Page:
Wednesday, March 4th, 2009 at 3:54 pm in Uncategorized.
I was talking to a person whose opinion regarding sports I respect even more so than some professionals I’ve met, and he threw out a hypothesis regarding the A’s massive offseason and spring overhaul.
“I’m wondering,” this person said, “if Wolff is getting ready to sell.”
Now, understand, the true money behind the A’s is not Wolff, but rather billioniare John Fisher, the son of the Gap founder. Therefore, a decision to sell would figure to originate there, and not from the office of Wolff, the managing partner. And also understand that I haven’t heard anything from anyone who would be in the know regarding such a scenario. Nor I have read anything about such a thing.
In other words, there’s no indication, anywhere that this is indeed what A’s ownership is intending to do.
But it would seem to make sense, I think. I know that most owners when preparing to sell a team tear it down, the better to rid themselves of expenses, etc. But in the A’s case, wouldn’t it seem prudent to do the exact opposite?
As it stands, the A’s are not worth a lot as baseball teams go. They play in a dilapidated stadium. Their brand name long has lacked star appeal. And they haven’t won a championship in two decades. So if you were Fisher and Wolff and you ineed wanted to unload, would you expect a ton of buyers at your door?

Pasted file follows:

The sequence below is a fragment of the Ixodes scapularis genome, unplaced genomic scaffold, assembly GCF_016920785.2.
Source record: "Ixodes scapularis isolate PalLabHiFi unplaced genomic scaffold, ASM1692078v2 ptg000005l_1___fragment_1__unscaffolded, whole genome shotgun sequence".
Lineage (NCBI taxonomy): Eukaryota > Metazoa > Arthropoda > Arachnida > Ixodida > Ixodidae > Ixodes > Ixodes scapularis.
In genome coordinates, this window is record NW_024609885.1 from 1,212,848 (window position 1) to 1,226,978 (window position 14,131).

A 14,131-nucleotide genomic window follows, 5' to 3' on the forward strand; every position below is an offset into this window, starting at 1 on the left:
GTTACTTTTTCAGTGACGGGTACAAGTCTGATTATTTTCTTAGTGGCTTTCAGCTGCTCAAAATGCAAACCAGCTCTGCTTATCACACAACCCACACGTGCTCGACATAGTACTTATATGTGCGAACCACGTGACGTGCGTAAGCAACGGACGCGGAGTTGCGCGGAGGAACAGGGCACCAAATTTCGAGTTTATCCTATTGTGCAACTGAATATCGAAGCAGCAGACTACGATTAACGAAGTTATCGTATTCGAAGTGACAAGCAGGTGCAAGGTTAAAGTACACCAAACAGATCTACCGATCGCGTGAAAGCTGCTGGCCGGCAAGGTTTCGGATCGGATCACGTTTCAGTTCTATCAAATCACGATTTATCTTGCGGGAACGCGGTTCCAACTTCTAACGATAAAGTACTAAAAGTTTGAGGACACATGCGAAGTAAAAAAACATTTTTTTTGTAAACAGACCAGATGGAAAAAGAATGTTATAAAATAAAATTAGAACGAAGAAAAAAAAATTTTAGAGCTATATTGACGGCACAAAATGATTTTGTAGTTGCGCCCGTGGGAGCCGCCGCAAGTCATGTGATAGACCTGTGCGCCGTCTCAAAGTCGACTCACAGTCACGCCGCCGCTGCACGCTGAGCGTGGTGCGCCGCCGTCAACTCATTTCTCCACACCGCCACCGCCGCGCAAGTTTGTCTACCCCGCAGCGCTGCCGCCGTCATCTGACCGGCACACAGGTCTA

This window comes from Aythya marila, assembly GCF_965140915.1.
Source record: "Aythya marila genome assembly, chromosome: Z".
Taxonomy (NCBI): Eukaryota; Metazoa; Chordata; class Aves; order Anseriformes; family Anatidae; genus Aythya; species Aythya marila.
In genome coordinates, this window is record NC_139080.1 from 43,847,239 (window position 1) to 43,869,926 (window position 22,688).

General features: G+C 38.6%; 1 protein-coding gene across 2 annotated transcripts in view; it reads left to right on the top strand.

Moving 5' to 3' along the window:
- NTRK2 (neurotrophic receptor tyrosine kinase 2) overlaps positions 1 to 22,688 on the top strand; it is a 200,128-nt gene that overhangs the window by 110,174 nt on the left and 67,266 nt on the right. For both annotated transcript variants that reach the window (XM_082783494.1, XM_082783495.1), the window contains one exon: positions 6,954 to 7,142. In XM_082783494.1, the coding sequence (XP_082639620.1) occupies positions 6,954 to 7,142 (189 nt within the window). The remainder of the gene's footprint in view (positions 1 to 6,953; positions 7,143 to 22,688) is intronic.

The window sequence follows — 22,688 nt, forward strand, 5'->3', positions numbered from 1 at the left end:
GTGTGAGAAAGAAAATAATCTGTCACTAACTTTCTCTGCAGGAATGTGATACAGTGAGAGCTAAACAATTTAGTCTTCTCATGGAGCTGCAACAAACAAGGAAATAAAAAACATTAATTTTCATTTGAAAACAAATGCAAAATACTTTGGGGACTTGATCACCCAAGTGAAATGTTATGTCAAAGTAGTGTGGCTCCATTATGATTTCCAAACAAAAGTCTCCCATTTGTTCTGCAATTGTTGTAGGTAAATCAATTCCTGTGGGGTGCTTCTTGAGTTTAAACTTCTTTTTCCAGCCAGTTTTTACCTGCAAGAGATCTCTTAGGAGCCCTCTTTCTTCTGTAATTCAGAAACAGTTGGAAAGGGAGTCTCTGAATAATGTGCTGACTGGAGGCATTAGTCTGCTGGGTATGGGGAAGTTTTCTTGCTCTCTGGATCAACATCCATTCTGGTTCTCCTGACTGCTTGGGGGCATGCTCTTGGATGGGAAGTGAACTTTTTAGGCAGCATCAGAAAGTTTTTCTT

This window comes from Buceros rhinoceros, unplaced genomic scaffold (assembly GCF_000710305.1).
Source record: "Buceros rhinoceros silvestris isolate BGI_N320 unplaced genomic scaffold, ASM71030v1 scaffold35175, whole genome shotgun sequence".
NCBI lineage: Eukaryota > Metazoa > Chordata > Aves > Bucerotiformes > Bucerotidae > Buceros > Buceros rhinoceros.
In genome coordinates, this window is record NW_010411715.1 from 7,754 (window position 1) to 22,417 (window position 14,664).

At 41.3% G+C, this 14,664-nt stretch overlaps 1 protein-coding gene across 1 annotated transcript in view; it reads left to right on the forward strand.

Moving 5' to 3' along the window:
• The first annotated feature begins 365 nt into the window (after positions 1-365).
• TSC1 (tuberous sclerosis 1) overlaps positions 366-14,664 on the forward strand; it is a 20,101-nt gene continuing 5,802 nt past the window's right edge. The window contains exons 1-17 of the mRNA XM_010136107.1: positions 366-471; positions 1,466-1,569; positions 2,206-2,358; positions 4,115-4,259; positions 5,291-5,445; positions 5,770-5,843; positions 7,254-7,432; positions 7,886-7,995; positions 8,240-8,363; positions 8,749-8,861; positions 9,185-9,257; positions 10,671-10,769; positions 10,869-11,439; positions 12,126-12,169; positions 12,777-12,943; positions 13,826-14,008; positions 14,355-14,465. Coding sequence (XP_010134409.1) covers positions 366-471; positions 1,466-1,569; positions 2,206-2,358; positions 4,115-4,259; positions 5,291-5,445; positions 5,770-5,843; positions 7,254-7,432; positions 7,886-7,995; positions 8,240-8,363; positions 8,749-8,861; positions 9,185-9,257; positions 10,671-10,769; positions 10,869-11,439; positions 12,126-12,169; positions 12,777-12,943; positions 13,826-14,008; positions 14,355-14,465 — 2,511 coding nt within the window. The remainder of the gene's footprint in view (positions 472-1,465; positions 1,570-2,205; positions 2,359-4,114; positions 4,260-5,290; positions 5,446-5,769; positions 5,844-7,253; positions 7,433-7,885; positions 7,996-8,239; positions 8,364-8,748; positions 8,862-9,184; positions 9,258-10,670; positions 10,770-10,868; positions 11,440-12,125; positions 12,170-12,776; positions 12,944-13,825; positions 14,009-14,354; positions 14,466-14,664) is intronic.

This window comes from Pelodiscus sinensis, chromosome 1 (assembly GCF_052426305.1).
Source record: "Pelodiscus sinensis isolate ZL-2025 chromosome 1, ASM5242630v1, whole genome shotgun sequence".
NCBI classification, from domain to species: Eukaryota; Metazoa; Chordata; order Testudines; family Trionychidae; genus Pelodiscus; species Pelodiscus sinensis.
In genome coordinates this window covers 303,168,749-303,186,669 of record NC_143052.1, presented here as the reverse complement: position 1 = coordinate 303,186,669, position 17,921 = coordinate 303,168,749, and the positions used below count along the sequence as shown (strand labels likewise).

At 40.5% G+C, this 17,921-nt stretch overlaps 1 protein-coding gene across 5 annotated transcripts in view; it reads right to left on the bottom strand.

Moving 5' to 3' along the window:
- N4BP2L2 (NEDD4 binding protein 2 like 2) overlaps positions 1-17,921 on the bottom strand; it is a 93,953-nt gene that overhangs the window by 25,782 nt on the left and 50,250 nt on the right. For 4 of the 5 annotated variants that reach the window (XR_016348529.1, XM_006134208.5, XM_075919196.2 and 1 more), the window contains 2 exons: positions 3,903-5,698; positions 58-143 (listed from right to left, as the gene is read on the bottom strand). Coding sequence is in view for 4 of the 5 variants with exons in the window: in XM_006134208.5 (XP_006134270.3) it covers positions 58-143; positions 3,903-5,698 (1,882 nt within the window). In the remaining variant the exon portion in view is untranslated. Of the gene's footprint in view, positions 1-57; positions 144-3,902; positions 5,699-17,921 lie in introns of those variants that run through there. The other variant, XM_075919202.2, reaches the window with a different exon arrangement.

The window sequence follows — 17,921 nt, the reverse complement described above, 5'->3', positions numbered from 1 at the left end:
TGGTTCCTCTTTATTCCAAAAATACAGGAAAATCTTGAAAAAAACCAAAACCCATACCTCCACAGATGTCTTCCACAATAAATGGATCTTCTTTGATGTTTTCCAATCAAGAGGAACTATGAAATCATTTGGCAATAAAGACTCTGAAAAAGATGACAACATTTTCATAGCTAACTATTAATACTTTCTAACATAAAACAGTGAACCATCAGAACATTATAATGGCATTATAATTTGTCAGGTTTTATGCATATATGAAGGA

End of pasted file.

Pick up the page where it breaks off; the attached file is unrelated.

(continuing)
The additions of Matt Holliday, Jason Giambi, Orlando Cabrera and now Nomar Garciaparra has changed part of the equation. There is name value attached to the A’s now, players who give fans a reason to turn out. Should those players contribute to a playoff run, and perhaps a deep postseason run, then the A’s suddenly would be a much hotter property than they are now.
Of course, until the stadium issue is resolved, the A’s will remain only so attractive to potential suitors. Which leads to another theory that’s floating — namely that in the wake of where this economy may eventually lead, Major League Baseball may choose to contract some teams. Should that scenario occur, I would imagine the A’s and Marlins, two teams without a solution to their stadium issues, would be at the top of the list.
Question for the readers: What would you do if you owned the A’s?